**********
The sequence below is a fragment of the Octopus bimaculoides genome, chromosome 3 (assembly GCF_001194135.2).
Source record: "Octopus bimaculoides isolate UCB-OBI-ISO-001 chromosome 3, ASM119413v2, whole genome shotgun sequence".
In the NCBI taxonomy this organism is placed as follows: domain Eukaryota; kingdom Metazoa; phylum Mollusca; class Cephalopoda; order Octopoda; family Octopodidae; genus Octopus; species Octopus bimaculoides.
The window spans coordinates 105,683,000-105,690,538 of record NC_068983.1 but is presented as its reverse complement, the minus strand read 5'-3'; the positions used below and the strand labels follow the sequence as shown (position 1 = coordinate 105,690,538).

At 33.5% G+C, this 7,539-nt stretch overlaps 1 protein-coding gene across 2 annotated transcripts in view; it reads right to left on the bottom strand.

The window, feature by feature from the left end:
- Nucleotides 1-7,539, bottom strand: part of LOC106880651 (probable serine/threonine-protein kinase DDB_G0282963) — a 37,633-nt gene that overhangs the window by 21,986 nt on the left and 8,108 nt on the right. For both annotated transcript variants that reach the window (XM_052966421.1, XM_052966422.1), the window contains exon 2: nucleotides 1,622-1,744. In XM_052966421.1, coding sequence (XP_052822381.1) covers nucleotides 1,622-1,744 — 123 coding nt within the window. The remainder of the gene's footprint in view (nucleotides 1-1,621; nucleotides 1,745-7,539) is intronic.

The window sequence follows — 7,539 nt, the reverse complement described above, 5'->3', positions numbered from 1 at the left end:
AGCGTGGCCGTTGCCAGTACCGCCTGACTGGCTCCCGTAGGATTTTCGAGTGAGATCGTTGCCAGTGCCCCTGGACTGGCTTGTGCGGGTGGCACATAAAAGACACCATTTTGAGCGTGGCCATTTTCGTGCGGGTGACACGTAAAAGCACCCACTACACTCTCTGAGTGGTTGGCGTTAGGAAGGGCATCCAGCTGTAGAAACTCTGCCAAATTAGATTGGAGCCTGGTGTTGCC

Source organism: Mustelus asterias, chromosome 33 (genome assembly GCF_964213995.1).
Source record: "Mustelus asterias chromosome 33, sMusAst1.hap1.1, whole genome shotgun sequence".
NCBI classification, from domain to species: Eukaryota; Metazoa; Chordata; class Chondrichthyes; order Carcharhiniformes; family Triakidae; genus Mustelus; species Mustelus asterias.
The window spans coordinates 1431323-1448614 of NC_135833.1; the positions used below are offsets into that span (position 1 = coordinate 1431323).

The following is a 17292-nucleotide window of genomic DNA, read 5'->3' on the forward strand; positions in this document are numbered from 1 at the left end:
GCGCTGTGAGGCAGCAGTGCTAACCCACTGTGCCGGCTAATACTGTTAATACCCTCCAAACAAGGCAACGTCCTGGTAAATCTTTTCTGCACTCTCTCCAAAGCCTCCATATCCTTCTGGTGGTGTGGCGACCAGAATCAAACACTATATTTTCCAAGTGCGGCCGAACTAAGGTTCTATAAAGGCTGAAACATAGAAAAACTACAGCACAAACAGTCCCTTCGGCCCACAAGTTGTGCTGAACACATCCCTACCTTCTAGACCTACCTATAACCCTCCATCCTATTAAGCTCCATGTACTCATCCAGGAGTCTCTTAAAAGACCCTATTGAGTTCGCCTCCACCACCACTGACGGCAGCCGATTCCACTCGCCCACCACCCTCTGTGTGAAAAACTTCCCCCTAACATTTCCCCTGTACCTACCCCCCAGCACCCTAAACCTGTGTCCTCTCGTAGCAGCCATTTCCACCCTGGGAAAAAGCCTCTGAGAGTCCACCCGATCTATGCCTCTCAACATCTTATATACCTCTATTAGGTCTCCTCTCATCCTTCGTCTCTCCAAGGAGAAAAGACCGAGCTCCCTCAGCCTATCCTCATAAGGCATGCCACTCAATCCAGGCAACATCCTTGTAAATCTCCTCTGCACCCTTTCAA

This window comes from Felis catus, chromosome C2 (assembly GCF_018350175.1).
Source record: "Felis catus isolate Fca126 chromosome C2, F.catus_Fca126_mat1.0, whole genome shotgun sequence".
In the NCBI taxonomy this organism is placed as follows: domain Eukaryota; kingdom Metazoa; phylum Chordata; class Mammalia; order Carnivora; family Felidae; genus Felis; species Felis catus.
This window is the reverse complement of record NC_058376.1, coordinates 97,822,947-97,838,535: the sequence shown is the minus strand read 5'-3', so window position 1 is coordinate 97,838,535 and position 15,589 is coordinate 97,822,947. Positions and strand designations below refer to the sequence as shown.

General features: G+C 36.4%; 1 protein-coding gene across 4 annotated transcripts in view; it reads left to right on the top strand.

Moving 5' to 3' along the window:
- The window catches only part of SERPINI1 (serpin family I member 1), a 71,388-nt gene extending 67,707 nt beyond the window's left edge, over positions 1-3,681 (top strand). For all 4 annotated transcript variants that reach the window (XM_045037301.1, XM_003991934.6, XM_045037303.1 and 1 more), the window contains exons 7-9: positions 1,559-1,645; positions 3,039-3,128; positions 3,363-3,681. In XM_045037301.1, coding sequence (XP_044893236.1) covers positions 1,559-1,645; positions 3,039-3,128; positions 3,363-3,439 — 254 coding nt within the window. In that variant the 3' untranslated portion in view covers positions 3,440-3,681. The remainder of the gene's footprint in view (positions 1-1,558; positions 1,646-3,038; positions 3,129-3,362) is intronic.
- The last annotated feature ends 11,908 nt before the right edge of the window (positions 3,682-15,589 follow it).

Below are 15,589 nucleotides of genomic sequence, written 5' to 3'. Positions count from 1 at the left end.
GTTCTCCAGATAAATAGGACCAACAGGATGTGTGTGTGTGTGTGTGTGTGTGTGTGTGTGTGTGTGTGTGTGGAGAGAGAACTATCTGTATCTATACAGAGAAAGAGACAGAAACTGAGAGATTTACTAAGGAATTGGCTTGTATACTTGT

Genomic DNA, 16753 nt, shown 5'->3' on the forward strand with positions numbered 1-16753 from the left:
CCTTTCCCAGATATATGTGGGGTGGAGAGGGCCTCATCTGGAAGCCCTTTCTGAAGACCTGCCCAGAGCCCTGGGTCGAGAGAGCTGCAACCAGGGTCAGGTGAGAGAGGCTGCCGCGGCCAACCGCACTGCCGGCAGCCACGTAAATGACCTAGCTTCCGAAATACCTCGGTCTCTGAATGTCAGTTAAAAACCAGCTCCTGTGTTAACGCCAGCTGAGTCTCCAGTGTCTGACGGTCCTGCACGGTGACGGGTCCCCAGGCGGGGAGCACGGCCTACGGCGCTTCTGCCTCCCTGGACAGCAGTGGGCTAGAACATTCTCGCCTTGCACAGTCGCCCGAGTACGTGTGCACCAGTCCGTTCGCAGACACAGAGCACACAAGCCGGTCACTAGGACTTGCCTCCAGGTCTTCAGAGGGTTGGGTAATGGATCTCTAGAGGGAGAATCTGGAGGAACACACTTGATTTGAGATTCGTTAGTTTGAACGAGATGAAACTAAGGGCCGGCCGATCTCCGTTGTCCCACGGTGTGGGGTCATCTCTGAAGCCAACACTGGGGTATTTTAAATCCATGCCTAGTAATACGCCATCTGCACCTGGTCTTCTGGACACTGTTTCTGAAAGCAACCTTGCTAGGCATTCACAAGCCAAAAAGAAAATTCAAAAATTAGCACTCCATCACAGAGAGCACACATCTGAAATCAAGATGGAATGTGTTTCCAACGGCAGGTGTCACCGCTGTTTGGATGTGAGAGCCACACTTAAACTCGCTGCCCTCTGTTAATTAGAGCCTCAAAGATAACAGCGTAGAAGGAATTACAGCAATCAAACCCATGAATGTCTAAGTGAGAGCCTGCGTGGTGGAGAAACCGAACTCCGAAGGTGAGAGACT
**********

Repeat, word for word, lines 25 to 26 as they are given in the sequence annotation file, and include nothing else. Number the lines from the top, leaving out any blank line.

GTTCTCCAGATAAATAGGACCAACAGGATGTGTGTGTGTGTGTGTGTGTGTGTGTGTGTGTGTGTGTGTGTGGAGAGAGAACTATCTGTATCTATACAGAGAAAGAGACAGAAACTGAGAGATTTACTAAGGAATTGGCTTGTATACTTGT

Genomic DNA, 16753 nt, shown 5'->3' on the forward strand with positions numbered 1-16753 from the left: